Future Art Exhibitions

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More shows to come

The Joys of painting in an RV while on vacation...

My usual table set up

The comfort of being inside if and when the weather turns bad. And it always does...

Bringing lots of painting supplies. (but I always forget something, Oh well..)

Relaxation and Privacy when painting. (Unless your neighbor invites you to tea or wine!)

Listening to music while painting. (Do the dance of joy during a break!)

Making coffee and lunch, or a nice glass of wine will do too. 

Able to take bathroom breaks without leaving the RV.  (Yes, very important!)

Taking your time at it. (Also Important!)

Enjoying the scenery and the subject while on location.  

Our 32 foot Travel Trailer and Truck

My tools to create my art...

I use the best quality professional paints. Two that I use are Golden and Liquitex and most recently, Holbein. They offer the highest pigment, have the widest of color choices and color shifts are limited.  Price range varies. Of course everyone has their preference in paints.

 

The canvases I use can vary according to availability. My favorite canvas brand is Gotrick, specifically, Apollon-Gotrick Delux stretched and Delux Gallery.  They are high quality double and triple primed with enough tooth to hold paint well, and are Canadian made.  My other most recent favorite is West Coast canvases. They are very good sturdy supports and are made of high quality materials and workmanship. I love them as well.

 

My brushes are primarily Ruby Satins by Silver Brush. ( I have other brands but these are my favorite). Short handle and long. I have both. They are the only ones I will use most and the reason is the quality. These are exceptional synthetic brushes with exceptional snap and color control which is why I love them, but they are a little hard to find in my area and the only store that I have managed to find them is at Mona Lisa's art supply. They carry a small range of them. Other supply stores in Calgary don't carry them, not sure why, but you can find them on Amazon. However, Amazon sells them individually and are pricey. Silver brush also have a website where you can buy them. They can be used for oil, acrylic and watercolor. I highly recommend these brushes. 

I also use a variety of mediums to add to my acrylic paint to incorporate into their properties. I will often use a retarder medium for instance to lengthen the drying time of my acrylics. I often use a glazing medium as well. For example, you can see that on a few of my paintings where rocks are featured. Gels are also used when I want to apply thicker paint on my canvas and enhance the appearance of brush strokes. There's so much that can be done with mediums and fun to try some of them. Lastly, I varnish my paintings using two or three coats thinly applied as a way to protect them. 

My painting method.....sometimes it varies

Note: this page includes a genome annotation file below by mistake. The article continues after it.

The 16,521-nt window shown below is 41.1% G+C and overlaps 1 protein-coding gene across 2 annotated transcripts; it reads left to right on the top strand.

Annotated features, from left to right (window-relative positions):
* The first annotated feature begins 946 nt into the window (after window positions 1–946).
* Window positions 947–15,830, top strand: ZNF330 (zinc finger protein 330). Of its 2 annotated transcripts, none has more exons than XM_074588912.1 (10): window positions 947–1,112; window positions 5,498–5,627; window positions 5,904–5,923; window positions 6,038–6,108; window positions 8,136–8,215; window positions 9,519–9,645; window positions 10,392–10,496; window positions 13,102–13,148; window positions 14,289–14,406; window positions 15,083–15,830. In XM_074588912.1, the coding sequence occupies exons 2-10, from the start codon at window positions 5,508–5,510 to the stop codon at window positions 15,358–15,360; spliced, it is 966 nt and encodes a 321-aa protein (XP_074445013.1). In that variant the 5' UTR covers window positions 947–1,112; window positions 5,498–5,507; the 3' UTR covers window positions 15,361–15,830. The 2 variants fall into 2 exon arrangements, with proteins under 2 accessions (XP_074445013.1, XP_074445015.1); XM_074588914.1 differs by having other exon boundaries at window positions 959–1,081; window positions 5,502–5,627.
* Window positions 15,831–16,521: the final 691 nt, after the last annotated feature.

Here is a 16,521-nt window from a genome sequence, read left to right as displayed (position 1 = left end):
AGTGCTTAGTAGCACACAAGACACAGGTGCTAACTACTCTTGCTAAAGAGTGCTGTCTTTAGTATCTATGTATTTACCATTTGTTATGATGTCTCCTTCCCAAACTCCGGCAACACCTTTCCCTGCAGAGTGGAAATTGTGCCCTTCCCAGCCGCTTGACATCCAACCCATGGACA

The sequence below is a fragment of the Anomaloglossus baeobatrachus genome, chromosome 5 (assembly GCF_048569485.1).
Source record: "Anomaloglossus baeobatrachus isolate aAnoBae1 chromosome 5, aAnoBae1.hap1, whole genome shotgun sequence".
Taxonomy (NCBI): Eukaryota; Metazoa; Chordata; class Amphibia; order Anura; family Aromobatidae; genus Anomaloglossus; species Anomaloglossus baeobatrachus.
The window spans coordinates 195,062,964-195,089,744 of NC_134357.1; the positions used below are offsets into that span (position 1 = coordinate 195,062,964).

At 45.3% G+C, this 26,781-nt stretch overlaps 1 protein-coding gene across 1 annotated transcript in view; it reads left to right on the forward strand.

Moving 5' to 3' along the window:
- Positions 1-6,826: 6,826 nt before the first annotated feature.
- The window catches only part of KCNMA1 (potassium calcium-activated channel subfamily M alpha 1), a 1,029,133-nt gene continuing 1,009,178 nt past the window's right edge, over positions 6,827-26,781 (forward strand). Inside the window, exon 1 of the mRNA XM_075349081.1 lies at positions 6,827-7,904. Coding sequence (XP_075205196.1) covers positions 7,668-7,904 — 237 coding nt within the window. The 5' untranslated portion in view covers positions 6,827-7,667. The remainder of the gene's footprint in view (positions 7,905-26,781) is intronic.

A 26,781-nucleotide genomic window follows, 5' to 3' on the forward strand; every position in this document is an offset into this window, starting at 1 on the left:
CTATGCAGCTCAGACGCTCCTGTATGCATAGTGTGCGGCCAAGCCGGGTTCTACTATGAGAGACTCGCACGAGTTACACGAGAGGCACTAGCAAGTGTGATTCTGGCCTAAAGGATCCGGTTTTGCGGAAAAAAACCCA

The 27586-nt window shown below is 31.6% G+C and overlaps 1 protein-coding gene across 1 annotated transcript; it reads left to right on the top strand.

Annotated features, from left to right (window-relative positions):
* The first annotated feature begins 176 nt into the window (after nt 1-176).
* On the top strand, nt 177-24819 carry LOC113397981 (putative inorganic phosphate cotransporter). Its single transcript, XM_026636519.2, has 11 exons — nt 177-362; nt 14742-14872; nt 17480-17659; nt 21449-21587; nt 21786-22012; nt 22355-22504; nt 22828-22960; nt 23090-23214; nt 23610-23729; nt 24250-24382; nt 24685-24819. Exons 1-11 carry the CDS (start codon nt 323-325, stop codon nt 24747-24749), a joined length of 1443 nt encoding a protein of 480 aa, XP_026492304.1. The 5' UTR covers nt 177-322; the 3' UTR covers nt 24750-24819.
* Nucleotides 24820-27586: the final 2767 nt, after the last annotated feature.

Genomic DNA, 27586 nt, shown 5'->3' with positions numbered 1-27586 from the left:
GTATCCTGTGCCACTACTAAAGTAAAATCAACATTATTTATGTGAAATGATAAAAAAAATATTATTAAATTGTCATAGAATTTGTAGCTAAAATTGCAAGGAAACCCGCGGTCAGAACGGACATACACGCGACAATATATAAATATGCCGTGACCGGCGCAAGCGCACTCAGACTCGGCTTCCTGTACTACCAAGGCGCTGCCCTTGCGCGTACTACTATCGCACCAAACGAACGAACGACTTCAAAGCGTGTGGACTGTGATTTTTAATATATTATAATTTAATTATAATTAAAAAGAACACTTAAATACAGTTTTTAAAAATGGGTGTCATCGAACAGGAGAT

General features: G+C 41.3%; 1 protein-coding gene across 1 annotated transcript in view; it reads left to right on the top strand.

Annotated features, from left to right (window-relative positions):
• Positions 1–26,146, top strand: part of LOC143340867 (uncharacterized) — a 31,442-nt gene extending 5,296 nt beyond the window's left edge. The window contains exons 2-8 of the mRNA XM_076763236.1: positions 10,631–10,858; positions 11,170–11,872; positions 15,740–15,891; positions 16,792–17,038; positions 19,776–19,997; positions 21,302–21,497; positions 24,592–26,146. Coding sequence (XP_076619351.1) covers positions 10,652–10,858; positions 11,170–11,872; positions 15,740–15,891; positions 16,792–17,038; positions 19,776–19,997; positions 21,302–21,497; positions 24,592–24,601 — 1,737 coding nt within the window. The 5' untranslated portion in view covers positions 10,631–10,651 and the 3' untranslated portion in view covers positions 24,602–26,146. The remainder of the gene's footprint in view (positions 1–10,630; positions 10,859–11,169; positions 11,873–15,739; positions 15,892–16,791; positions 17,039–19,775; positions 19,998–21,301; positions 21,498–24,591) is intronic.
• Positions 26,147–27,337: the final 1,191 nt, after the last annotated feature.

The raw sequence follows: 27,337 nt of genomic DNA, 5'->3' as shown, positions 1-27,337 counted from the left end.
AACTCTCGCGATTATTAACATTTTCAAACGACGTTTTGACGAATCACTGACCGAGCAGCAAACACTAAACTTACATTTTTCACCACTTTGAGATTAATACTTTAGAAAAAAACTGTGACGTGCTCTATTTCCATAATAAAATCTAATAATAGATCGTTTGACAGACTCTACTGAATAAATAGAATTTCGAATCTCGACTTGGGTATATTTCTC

I thought it might be interesting to show just how I go about creating a painting in my studio. Just like everyone else, I start off in search of a good subject, but before I do, it starts with an idea.  I go through many of my own reference photographs. I sit down and do some planning. This is often how I get inspired to start something. In Alberta, winter is long and hard and often difficult to paint on location.

The first thing I look for is a good composition and at times I have seen through my camera lens. Having good color in the image is important too. I adjust settings on my camera to allow for this. Once I have a good image, I can do the necessary adjustments on my computer. I print off two photos. One in color, the other in black and white to see the values. Depending on how close I am to my subject as I am taking the photo, I usually will print off a 4x6, 5x7 or an 8x10 to see the details. To actually start my painting from a photograph, I make sure the dimensions are right in accordance to the size of the canvas I'm using. My computer comes in handy to view the colors from the image. 

My Stay-wet paint pallet, Yellow Ochre and Titanium White and some mediums I use to do glazes and keep the paint from drying out quickly.

A simple color wash over the canvas...

I always draw my image in pencil on the the canvas first and I always give my canvas a background color as a base.  I find by doing this, I can see the color values more clearly and it seems to help minimize colors going too dark or too light. It also seals the canvas so colors don't bleed through I'm told, although I've never had this happen.

My favorite colors to tone are Yellow Ochre (opposite), Raw Umber, Neutral Grey N6, and Ultramarine Blue. Lately, I've been using Quinacridone Burnt orange and it works well.  I use Titanium white mixed in to make the paint lighter if needed and mix a little water to thin it all out if it's too thick. With a large 2" brush, I cover the whole canvas.

After I've completed all the prep work, I begin by choosing what area to paint first on the canvas. I then choose a color and start painting. I don't squeeze out all the paint colors I need on my pallet like some artists do. You see them spread around the perimeter of the pallet. Probably this is more for oil painting. I prefer to squeeze out one or two colors at a time rather than possibly waste paint that I may end up not using and watching a blob of paint dry out. It's a waste. What I do is arrange my paint tubes in a row beside my pallet, that I know I will use. That way I can see the colors indicated on each tube.  I have my retarder fluid handy and I use a large ice cream bucket to use for water, to clean brushes. My painting techniques vary.  I use a combination of short and long strokes to apply paint and in different directions. No rhyme or reason here, just working to get the color down is my intension. I do a lot of mixing too because I love to play with color and see what I end up with. That's about it.